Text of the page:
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Individuals with Disabilities Education Act (IDEA) | Print PDF
Individuals with Disabilities Education Improvement Act (IDEA) authorizes Federal funding to states in order to ensure that children with one or more specified disabilities receive a Free Appropriate Public Education (FAPE). The law was established in 1975 by Public Law 94-142 and was formerly called the Education of the Handicapped Act. Most recently the law was reauthorized in 2004. Part B of the law serves children with disabilities 3 to 21 years of age. Additionally, through Oklahoma’s SoonerStart, IDEA provides early intervention services under Part C of the law for children 0-3 years of age. Below are frequently asked questions concerning IDEA; the answers are excerpts from Public Law 105-17:
Special education indicates a specially designed instruction, at no cost to parents, to meet the unique needs of a child with a disability, including:
The term, child with a disability, means a child with mental retardation, hearing impairments (including deafness), speech or language impairments, visual impairments (including blindness), serious emotional disturbance, orthopedic impairments, autism, traumatic brain injury, other health impairments or specific learning disabilities. Children aged 3 through 9 with a disability may be described as developmentally delayed.
The Local Educational Agency (LEA) (the local school district) shall conduct a full individual initial evaluation to determine whether a child has a disability and to determine the educational needs of such a child. Determination of eligibility shall be made by a team of qualified professionals and the parent of the child. A copy of the evaluation report and the documentation of determination of eligibility will be given to the parent.
The evaluation determines eligibility for special education and related services and informs decisions about what an appropriate education would be for that child. Evaluation activities should include gathering information related to enabling the child to be involved in and progress in the general curriculum or, for preschool children to participate in appropriate activities. The LEA shall use a variety of assessment tools and strategies to gather relevant functional and developmental information, including that provided by the parent.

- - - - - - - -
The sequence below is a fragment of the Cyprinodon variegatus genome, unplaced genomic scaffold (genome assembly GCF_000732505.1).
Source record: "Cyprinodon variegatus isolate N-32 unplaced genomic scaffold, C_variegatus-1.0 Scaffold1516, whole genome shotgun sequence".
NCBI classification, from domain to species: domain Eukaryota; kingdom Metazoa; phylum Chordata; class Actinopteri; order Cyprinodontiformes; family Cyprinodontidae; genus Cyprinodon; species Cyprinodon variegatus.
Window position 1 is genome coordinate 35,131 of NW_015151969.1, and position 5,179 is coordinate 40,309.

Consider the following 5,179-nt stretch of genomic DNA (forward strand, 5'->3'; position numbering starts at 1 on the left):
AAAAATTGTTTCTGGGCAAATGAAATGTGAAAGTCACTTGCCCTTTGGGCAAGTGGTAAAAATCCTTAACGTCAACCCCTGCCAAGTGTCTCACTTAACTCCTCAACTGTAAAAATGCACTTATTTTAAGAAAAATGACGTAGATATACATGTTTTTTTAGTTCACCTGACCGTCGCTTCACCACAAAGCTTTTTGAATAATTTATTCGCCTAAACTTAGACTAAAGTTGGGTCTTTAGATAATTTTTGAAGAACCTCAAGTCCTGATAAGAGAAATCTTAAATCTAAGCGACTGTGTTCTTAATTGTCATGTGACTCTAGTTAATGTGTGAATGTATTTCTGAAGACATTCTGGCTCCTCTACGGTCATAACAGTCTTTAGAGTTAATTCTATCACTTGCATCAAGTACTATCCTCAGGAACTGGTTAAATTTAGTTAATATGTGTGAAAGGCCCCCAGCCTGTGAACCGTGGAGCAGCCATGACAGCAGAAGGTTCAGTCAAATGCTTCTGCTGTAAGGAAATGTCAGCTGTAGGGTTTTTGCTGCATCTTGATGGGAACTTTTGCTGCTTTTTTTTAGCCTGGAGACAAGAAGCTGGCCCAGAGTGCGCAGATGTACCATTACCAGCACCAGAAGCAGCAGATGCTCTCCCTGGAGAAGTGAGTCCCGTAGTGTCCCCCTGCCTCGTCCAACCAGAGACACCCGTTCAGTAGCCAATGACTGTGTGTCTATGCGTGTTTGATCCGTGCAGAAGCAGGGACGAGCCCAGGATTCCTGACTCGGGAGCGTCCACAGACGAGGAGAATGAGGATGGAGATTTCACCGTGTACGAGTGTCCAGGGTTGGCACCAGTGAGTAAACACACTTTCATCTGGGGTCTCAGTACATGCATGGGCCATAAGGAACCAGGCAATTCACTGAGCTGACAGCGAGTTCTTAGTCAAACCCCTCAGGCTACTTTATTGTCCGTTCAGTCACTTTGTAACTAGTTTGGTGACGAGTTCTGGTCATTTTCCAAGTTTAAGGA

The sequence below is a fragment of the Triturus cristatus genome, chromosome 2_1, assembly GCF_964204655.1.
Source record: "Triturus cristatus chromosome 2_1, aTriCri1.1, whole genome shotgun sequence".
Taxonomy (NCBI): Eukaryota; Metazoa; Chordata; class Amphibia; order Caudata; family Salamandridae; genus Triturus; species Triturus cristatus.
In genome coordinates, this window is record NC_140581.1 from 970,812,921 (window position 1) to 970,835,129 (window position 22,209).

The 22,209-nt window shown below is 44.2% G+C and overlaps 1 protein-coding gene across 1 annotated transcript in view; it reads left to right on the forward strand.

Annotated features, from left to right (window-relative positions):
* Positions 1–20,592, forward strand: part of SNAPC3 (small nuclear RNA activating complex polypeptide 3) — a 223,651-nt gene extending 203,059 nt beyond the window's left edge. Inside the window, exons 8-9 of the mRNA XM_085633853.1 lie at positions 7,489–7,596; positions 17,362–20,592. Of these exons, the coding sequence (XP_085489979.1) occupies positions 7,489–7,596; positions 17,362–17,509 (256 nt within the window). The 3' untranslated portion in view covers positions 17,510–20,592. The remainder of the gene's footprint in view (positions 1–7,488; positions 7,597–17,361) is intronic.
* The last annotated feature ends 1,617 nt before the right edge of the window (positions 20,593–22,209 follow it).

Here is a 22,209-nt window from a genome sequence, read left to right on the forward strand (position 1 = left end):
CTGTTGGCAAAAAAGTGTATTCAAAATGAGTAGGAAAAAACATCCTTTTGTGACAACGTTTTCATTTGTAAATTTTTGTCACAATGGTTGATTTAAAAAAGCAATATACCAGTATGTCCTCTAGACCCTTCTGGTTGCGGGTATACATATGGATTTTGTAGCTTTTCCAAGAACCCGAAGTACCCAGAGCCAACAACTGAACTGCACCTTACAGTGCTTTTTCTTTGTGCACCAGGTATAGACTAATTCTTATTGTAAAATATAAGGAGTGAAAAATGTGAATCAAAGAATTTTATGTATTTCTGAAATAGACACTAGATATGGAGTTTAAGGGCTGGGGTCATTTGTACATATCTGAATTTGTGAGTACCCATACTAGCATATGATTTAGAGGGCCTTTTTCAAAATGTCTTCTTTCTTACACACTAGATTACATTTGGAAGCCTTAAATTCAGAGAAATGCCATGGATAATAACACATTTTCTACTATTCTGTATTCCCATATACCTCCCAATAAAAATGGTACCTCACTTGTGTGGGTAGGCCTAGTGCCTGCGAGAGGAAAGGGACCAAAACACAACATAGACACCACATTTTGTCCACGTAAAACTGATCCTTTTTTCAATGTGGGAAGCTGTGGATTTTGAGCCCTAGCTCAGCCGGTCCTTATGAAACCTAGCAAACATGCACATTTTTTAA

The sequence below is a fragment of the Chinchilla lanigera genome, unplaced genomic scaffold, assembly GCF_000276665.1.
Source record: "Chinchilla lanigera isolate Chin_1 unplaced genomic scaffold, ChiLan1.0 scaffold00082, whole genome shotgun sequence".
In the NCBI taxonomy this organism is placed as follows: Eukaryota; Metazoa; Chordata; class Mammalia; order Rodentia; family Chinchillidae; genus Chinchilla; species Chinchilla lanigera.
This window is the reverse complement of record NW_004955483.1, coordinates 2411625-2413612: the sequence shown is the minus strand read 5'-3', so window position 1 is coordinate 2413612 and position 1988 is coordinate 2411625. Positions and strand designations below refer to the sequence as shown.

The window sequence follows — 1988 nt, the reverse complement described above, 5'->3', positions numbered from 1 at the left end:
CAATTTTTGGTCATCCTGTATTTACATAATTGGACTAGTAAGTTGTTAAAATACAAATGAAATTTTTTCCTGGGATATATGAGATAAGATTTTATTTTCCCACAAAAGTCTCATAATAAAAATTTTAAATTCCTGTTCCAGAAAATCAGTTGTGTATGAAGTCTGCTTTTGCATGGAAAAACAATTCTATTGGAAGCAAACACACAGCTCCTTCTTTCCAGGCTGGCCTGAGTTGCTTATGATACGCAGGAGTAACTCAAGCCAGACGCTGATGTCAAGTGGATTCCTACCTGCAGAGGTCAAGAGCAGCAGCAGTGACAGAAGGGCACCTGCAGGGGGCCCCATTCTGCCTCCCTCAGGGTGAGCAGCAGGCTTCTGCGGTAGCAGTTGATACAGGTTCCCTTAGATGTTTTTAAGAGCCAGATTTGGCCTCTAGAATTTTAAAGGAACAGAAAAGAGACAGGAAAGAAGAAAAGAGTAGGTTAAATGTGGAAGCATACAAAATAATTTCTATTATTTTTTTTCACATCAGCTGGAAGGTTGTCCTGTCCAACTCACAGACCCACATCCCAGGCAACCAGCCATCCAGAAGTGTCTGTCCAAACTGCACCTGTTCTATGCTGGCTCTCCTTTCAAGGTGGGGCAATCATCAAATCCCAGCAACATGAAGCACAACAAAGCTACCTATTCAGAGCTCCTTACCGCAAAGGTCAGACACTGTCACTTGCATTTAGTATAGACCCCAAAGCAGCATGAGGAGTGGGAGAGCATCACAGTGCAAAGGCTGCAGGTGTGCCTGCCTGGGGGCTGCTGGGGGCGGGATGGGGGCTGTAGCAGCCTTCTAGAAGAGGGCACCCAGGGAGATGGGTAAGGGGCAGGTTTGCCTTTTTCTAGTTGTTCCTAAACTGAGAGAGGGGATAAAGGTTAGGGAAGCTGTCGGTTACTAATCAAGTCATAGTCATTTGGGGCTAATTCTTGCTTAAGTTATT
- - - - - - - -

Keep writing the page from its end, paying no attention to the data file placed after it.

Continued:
Related services refers to transportation and such developmental, corrective, and other supportive services (including speech-language pathology and audiology services; psychological services; physical and occupational therapy; recreation, including therapeutic recreation; social work services; counseling services, including rehabilitation counseling; orientation and mobility services; and medical services, except that such medical services shall be for diagnostic and evaluation purposes only) as may be required to assist a child with a disability to benefit from special education, and includes the early identification and assessment of disabling conditions in children.
The IEP is a written document that is developed, reviewed, and revised to include:
The IEP Team is a group of individuals composed of:
In developing each child’s IEP, the IEP Team shall consider the strengths of the child and the concerns of the parents for enhancing the education of their child. Results of the initial or most recent evaluation of the child should also be considered in the development process. The IEP Team shall also consider the following special factors:
The LEA will ensure that the IEP Team:
The first procedure that is required by the law is an opportunity for the parents of a child with a disability to examine all records relating to such child and to participate in meetings with respect to the identification, evaluation, and educational placement of the child, and the provision of a Free Appropriate Public Education (FAPE) to such child, and to obtain an independent educational evaluation of the child. Beyond this requirement, IDEA has many ways in which parents may file a complaint with the LEA. (See Special Education Program, Page 61)
The LEA must provide assistive technology devices and services, due to the inclusion of the word “acquisition” within the definition of assistive technology services in the law. For more information on the school’s responsibility of providing assistive technology. (See Special Education Program, Page 61)
FOR IDEA TECHNICAL ASSISTANCE
Oklahoma State Department of Education
2500 N Lincoln Blvd
Oklahoma City, OK 73105
(405) 521-3351 (TTY)
Special Education Resolution Center
Jo Anne Pool-Blades, Program Manager
9726 E 42nd, Ste 203
Tulsa, OK 74105
Oklahoma Parents Center, Inc.
Sharon House, Executive Director
223 N Broadway
P. O. Box 512
Holdenville, OK 74848
FAX: (405) 379-2106